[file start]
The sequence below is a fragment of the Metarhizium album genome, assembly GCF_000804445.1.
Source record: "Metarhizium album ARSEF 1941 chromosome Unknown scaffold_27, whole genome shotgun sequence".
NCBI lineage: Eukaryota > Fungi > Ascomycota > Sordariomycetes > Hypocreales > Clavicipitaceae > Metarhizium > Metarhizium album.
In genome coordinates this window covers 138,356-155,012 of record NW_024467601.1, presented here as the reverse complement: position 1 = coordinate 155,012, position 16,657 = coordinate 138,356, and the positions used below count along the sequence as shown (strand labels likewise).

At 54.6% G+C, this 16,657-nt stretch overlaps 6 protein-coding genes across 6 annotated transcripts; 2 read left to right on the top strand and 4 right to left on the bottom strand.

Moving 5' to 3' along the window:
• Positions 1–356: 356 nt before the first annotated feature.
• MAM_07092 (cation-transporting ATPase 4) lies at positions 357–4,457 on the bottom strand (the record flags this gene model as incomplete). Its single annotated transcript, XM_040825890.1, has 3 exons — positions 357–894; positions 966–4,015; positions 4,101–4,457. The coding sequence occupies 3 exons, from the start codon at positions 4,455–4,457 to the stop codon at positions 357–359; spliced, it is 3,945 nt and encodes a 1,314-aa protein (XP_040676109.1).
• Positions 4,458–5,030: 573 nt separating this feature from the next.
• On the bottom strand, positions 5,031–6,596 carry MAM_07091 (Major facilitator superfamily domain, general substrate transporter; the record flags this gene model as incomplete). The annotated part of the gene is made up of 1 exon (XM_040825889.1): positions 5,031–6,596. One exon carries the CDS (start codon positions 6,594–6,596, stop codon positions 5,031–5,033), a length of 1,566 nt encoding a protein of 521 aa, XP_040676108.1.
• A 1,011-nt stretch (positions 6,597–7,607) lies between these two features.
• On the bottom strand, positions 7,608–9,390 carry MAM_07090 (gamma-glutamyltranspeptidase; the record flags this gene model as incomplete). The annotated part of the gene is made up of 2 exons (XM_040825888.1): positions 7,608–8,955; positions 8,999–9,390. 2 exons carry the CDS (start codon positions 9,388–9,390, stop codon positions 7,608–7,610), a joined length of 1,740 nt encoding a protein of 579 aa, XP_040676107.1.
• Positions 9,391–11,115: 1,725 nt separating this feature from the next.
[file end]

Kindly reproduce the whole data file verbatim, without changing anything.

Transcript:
The sequence below is a fragment of the Metarhizium album genome, assembly GCF_000804445.1.
Source record: "Metarhizium album ARSEF 1941 chromosome Unknown scaffold_27, whole genome shotgun sequence".
NCBI lineage: Eukaryota > Fungi > Ascomycota > Sordariomycetes > Hypocreales > Clavicipitaceae > Metarhizium > Metarhizium album.
In genome coordinates this window covers 138,356-155,012 of record NW_024467601.1, presented here as the reverse complement: position 1 = coordinate 155,012, position 16,657 = coordinate 138,356, and the positions used below count along the sequence as shown (strand labels likewise).

At 54.6% G+C, this 16,657-nt stretch overlaps 6 protein-coding genes across 6 annotated transcripts; 2 read left to right on the top strand and 4 right to left on the bottom strand.

Moving 5' to 3' along the window:
• Positions 1–356: 356 nt before the first annotated feature.
• MAM_07092 (cation-transporting ATPase 4) lies at positions 357–4,457 on the bottom strand (the record flags this gene model as incomplete). Its single annotated transcript, XM_040825890.1, has 3 exons — positions 357–894; positions 966–4,015; positions 4,101–4,457. The coding sequence occupies 3 exons, from the start codon at positions 4,455–4,457 to the stop codon at positions 357–359; spliced, it is 3,945 nt and encodes a 1,314-aa protein (XP_040676109.1).
• Positions 4,458–5,030: 573 nt separating this feature from the next.
• On the bottom strand, positions 5,031–6,596 carry MAM_07091 (Major facilitator superfamily domain, general substrate transporter; the record flags this gene model as incomplete). The annotated part of the gene is made up of 1 exon (XM_040825889.1): positions 5,031–6,596. One exon carries the CDS (start codon positions 6,594–6,596, stop codon positions 5,031–5,033), a length of 1,566 nt encoding a protein of 521 aa, XP_040676108.1.
• A 1,011-nt stretch (positions 6,597–7,607) lies between these two features.
• On the bottom strand, positions 7,608–9,390 carry MAM_07090 (gamma-glutamyltranspeptidase; the record flags this gene model as incomplete). The annotated part of the gene is made up of 2 exons (XM_040825888.1): positions 7,608–8,955; positions 8,999–9,390. 2 exons carry the CDS (start codon positions 9,388–9,390, stop codon positions 7,608–7,610), a joined length of 1,740 nt encoding a protein of 579 aa, XP_040676107.1.
• Positions 9,391–11,115: 1,725 nt separating this feature from the next.